Mr Macfarlane said in most other countries whose currencies were falling, central banks had raised interest rates to try to shore up the currency. But the Reserve, which had cut cash interest rates from 7.5 per cent to 5 per cent over the previous 15 months, thought this would be ineffective and decided to try another strategy: “to make sure that a lot of people thought interest rates might go up”.

“It was very important to get the rhetoric right,” he said. “Canberra was very helpful. We sat down and talked to the Treasurer and the Prime Minister, and we all agreed on various things that should be said, and should not be said.

“We agreed — and it’s an agreement which by and large has held very effectively since then — that the Treasurer and the Prime Minister do not talk about the value of the Australian dollar.”

They could, however, always hint that rates could rise.

This seems a rather frank and unabashed admission of the kind of behaviour that would land the average CEO in hot water, were they to engage in similar behaviour on behalf of their companies.

And it all makes one wonder more generally about central banks in the Free West, whose role seems to be to actually mediate those free-market forces in which government’s otherwise have so much faith.

Please define ‘better off’

Australian Prime Minister John Howard yesterday: “Iraq is a better place for Saddam having been gone.”

In the papers today: “Prisoners released from [Baghdad’s Abu Ghraib prison] last week spoke of routine torture of terrorism suspects. On Wednesday, 27 prisoners were hanged in the first mass execution since the overthrow of Saddam Hussein's regime.”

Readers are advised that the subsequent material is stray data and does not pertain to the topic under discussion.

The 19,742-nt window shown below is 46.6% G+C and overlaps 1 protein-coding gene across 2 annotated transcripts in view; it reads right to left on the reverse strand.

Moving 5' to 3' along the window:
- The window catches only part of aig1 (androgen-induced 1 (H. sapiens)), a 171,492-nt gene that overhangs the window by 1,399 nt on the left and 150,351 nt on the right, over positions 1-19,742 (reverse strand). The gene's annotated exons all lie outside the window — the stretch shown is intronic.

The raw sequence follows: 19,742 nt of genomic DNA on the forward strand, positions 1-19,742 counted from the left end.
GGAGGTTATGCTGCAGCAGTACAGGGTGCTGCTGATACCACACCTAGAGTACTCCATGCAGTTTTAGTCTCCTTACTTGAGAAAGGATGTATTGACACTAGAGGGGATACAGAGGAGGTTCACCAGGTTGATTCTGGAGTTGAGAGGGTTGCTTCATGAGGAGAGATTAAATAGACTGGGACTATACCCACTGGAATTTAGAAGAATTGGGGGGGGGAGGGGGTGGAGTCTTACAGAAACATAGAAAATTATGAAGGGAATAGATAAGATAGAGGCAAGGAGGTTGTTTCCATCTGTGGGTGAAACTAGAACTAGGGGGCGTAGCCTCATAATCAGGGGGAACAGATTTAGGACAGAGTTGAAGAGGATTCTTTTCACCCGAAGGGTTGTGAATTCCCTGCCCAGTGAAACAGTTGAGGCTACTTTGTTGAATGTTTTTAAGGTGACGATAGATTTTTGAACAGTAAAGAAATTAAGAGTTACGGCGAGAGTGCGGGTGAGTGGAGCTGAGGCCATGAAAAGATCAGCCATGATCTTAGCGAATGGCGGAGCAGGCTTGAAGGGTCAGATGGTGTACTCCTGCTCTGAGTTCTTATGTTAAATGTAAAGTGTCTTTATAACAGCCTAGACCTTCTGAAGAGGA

And last week:

As new figures show the numbers of civilian deaths in Iraq spiralling sharply upwards, the nation's most influential moderate Shiite leader has abandoned attempts to restrain his followers, admitting there is nothing he can do to prevent the country sliding towards civil war. ...

In a dismal assessment, a new Pentagon report has revealed that the numbers of attacks and civilian casualties in Iraq have risen sharply in recent months as sectarian violence has engulfed larger areas of the country. Deaths have risen by 1000 a month.

The quarterly report shows that the number of attacks over the past four months increased by 15 per cent and the number of Iraqi casualties rose by 51 per cent to more than 3000 violent deaths a month.

Over the longer term, the surge is even more grim. Weekly attacks have doubled from about 400 in the northern spring of 2004 to nearly 800 in recent weeks. The number of daily casualties has increased from fewer than 30 a day in 2004 to more than 110 a day in recent weeks.

Mr Howard’s propensity for viewing the situation in Iraq through rose-tinted glasses has become legendary. But what dark vision assails him as he waddles through the streets of Sydney on his regular morning walks?

After reminding reader’s - once again - that Mr Howard “was in Washington at the time of the [Sept 11] attacks”, the first article notes that “he fears a similar attack on towering office blocks in downtown Sydney.”

“An attack on a major sporting event, a plane, a big building. Every time I go for a walk in the morning I see those buildings and thoughts go through my head. I have to be honest and say that,” he said.

The man has been spooked. And he may well be deluded. He should retire.